Tuesday, November 08, 2005

Gaining total control of URL rewriting for ASP.NET/IIS (or mono)

More often lately I have wanted to handle "nice" URLs in my web application by forwarding those requests on to their actual URLs. ASP.NET offers HttpContext.RewritePath that you can use inside your Global class (HttpApplication descendant) to change one URL to the other.  But what about those requests that IIS never hands to ASP.NET because no .aspx or similar extension is included in the URL?  This blog discusses what I have recently learned about how to take total control over URL redirection, without any third-party software at all.

The first step is to insert some code into your Global class to check for the old URLs.  This can be done in Application_BeginRequest or Application_Error.  The latter is good for when you only want the special handling to occur after ASP.NET has already tried to find the URL being sought.  If you are expecting these redirected URLs to come in frequently, you probably will want to use Application_BeginRequest.

Suppose you wanted to change all incoming requests for /a.aspx to /b.aspx.  This is how you could do it:

protected void Application_BeginRequest(Object sender, EventArgs e) {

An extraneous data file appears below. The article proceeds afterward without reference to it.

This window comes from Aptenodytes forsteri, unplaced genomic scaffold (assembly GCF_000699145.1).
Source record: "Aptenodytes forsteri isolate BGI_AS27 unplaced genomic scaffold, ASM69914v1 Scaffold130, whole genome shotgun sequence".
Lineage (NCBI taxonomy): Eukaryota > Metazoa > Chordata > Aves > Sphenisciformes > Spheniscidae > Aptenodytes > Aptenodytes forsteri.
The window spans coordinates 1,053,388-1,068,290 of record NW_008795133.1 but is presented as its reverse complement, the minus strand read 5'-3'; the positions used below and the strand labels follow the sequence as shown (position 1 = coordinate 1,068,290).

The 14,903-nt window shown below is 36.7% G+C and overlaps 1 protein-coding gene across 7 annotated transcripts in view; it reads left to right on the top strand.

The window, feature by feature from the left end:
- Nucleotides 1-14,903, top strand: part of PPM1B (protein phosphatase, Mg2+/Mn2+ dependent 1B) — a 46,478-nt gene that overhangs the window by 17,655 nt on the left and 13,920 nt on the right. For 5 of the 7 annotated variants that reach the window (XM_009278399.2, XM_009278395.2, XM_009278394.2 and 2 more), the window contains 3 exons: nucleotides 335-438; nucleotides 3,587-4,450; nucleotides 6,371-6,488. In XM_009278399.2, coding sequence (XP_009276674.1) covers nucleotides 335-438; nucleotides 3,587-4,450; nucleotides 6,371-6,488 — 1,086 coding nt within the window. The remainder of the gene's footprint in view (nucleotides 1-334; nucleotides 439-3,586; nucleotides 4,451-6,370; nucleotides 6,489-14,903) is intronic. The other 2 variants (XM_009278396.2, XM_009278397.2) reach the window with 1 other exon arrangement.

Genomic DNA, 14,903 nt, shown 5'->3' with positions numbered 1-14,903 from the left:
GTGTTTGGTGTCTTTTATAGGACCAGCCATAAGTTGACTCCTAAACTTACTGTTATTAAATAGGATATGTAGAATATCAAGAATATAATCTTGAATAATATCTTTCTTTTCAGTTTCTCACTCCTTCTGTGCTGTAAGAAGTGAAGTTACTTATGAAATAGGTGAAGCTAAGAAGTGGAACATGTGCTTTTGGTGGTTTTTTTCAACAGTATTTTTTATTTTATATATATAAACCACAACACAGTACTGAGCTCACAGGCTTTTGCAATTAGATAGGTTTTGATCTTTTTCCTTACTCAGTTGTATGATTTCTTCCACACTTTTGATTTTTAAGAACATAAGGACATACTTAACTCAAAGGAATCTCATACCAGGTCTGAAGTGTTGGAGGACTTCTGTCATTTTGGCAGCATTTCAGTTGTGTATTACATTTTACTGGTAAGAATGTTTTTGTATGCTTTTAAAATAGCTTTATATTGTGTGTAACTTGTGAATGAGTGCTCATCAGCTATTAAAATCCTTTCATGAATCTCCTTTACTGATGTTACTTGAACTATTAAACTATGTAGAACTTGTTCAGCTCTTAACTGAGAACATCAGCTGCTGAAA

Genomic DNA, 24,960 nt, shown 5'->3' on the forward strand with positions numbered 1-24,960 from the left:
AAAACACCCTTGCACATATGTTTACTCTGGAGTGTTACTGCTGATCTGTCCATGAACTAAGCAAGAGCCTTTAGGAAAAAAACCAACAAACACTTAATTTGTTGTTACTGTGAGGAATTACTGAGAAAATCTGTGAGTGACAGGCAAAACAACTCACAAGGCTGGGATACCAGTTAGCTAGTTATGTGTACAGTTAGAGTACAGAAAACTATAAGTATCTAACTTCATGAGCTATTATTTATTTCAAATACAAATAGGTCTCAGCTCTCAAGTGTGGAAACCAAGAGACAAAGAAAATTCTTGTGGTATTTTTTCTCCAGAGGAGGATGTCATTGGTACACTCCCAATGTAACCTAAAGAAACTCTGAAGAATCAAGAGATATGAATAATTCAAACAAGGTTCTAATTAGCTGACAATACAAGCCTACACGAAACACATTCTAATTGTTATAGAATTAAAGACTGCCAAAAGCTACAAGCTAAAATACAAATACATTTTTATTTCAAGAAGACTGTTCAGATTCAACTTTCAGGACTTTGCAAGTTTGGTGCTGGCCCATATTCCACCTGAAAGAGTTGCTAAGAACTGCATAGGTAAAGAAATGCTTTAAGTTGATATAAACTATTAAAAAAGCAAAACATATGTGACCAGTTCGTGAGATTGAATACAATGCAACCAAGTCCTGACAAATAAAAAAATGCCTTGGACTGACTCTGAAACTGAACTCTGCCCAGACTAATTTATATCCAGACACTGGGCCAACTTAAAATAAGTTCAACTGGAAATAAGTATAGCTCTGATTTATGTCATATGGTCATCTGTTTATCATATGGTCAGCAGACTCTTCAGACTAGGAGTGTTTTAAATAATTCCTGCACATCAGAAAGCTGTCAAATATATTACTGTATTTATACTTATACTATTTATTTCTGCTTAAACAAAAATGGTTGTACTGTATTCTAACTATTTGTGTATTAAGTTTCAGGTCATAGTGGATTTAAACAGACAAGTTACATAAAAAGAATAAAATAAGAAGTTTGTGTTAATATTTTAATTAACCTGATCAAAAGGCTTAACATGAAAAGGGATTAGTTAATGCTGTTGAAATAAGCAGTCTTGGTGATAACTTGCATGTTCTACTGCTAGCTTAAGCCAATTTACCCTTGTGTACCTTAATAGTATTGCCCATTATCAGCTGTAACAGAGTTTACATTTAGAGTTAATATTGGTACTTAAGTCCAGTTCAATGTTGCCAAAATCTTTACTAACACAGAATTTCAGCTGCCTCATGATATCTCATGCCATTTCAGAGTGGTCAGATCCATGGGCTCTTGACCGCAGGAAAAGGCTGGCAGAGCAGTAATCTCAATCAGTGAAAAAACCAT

if (Request.Path == "/a.aspx")
		Context.RewritePath("/b.aspx");
}

You can imagine how to create variants of this to suit your purposes. There are even HttpHandlers that you can write or download, and install in your Web.config file that allow you to declaratively list lots of substitutions using regular expressions.  One such that I know of is available from CodeProject.

For my purposes I wanted to handle only those requests that were not found already by ASP.NET, so rather than Application_BeginRequest, I implemented Application_Error, and it looked like this:

protected void Application_Error(Object sender, EventArgs e) {
	Exception ex = Server.GetLastError();
	if (ex.Message == "File does not exist." ||
		Regex.IsMatch(ex.Message, @"\AThe file .+ does not exist.\z")) {
		CheckForCustomizedStartUrl();
		return;
	}
	DatabaseInternal.Rollback();
	Log.Error("Web application error: ", ex);
}

Notice how I still handle application errors in the traditional way if my URL rewriting fails to find a match.

The shortcoming of using only this method of redirection is that you are relying on IIS calling up ASP.NET to handle the request, which it only does if it recognizes an ASP.NET extension in the URL (like a.aspx).  What if you want to handle requests made to just /a, as in http://www.mycompany.com/a?  Well you could make a directory in your web site called "a", and put a default.aspx file in it.  I personally have far too many (and end user controlled) keywords like "a" to create folders for them all.  So I had to find another solution.

First, let's prepare your web app to handle a spoofed page called 404.aspx.  This imaginary page will invoke the ASP.NET interpreter when IIS calls for it, and rewrite the URL as needed.  Add some variation of this code to your Global class.

private void CheckForCustomizedStartUrl() {
	string appPath = Request.ApplicationPath;
	if (!appPath.EndsWith("/")) appPath += "/";
	if (Request.Path == appPath + "404.aspx")